Dog Days of Summer

By Dennis Mammana

August 31, 2017 4 min read

Week of Sept. 3-9, 2017

As much of the Earth's Northern Hemisphere swelters under the oppressive heat of late summer, pay close attention and I'll bet that before the season is out, you'll hear someone refer to this time of year as the "dog days of summer."

Now, one might guess that this term comes from the seemingly lethargic behavior of our canine companions in the late-summer heat, but one would be barking up the wrong tree. The term's origin — like that of many everyday phrases — lies among the stars.

The ancients, particularly those of the Mediterranean, knew late summer not only for its scorching heat but also for the disease and discomfort that accompanied it. It was a time when meat spoiled rapidly and food poisoning could take a serious toll on the population. Even rabies seemed to be more common, at least in folklore.

Early sky watchers kept watch on the heavens in their attempts to correlate celestial and terrestrial activity. They noticed that during this brutally hot season, the star Sirius rose around the same time as the sun (its "heliacal rising," as we call it today), and the two moved across the daytime sky together.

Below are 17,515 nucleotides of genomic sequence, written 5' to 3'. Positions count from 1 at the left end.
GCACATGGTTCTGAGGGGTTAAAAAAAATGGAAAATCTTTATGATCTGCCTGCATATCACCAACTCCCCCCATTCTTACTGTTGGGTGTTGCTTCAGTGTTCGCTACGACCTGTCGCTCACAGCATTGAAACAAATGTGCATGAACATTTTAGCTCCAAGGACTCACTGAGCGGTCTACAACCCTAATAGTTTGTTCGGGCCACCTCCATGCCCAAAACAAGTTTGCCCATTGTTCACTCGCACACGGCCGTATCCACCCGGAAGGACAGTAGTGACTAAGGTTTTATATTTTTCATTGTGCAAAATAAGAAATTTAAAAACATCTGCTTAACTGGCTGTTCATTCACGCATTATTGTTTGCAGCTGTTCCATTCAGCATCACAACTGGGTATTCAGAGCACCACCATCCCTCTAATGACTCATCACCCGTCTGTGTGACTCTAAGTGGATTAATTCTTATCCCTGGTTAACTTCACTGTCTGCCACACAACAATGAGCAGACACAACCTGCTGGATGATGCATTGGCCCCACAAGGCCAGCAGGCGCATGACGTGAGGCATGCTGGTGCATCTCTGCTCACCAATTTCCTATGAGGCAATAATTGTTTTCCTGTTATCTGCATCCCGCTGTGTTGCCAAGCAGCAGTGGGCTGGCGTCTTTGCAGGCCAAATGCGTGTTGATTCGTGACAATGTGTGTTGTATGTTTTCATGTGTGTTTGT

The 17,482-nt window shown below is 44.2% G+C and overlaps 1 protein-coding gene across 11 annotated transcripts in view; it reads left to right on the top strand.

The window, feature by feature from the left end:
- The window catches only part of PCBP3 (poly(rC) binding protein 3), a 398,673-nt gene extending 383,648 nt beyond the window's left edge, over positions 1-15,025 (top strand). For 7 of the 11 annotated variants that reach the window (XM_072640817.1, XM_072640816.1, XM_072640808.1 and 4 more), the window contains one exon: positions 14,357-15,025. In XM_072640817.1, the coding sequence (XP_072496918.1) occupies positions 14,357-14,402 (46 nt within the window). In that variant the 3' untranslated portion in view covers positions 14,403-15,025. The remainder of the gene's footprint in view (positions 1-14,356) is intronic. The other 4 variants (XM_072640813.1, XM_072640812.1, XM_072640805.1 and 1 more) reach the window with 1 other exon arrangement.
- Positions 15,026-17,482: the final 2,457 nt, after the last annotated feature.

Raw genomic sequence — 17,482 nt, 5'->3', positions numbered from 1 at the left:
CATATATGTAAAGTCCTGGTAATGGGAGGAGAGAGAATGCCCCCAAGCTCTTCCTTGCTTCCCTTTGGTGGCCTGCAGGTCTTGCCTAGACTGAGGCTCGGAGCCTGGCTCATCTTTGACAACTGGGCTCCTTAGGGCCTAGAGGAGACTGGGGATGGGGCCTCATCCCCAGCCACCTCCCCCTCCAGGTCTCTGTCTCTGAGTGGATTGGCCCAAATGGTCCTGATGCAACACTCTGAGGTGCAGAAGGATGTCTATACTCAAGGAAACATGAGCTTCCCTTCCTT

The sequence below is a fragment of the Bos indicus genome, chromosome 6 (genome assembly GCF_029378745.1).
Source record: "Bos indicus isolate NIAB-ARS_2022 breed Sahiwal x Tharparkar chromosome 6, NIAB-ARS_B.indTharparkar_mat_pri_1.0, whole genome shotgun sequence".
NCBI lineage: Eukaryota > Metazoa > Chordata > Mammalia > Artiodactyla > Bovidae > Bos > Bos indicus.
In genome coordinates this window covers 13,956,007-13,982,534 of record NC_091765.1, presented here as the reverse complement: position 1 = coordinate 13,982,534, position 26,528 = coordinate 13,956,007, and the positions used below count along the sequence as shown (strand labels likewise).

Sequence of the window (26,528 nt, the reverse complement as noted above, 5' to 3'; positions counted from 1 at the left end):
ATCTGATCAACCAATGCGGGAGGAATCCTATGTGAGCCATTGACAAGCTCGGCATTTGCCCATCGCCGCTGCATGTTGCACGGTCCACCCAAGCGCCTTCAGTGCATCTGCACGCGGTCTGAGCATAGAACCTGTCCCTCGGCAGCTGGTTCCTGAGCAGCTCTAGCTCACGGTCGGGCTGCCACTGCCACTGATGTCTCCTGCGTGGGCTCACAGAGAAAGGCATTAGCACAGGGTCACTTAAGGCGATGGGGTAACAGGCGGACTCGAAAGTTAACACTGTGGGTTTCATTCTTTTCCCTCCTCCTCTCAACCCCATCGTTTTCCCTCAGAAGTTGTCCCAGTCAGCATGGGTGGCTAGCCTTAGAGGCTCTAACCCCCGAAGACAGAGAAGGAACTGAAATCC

Sirius, the most luminous star in the night sky, is well-known as the Dog Star because it marks the constellation Canis Major, the Great Dog. Many in olden times believed that it was the heat of brilliant Sirius coupled with that of the sun that produced the scorching summertime temperatures — the "dies caniculares," or "days of the dog star," as the Romans called them. Over time, the link between the late summer heat, Sirius and the phrase became ingrained in culture.

Granted, Sirius is much hotter than our sun, but at a distance of 53 trillion miles, the heat it provides us is negligible. However, ideas such as this die hard; in fact, I wouldn't be surprised if some people still believe its connection today, despite it being debunked more than 20 centuries ago by the Greek astronomer Geminus.

"It is generally believed that Sirius produces the heat of the Dog Days," he wrote, "but this is an error, for the star merely marks a season of the year when the Sun's heat is the greatest."

Nowadays, if you wish to watch the heliacal rising of Sirius, you've got to wait until August. This is because the Earth wobbles on its axis — an effect called precession — and over several millennia, the positions of celestial objects shift slightly. But if stars were to shine in broad daylight, we would see those of winter — including brilliant Sirius — shining overhead at noon.

Of course, if you'd like to see Sirius in a dark sky, you'll have to wait a few months until the sun no longer appears along roughly the same line of sight; that occurs during the winter months, and when it does, Sirius appears as a sparkling diamond rising in the east at sunset.

With or without Sirius in the sky, summertime is hot. Enjoy the warmth while it lasts because, believe me, it won't be long before we're all whining about the cold!

 The heliacal rise of Sirius.
The heliacal rise of Sirius.

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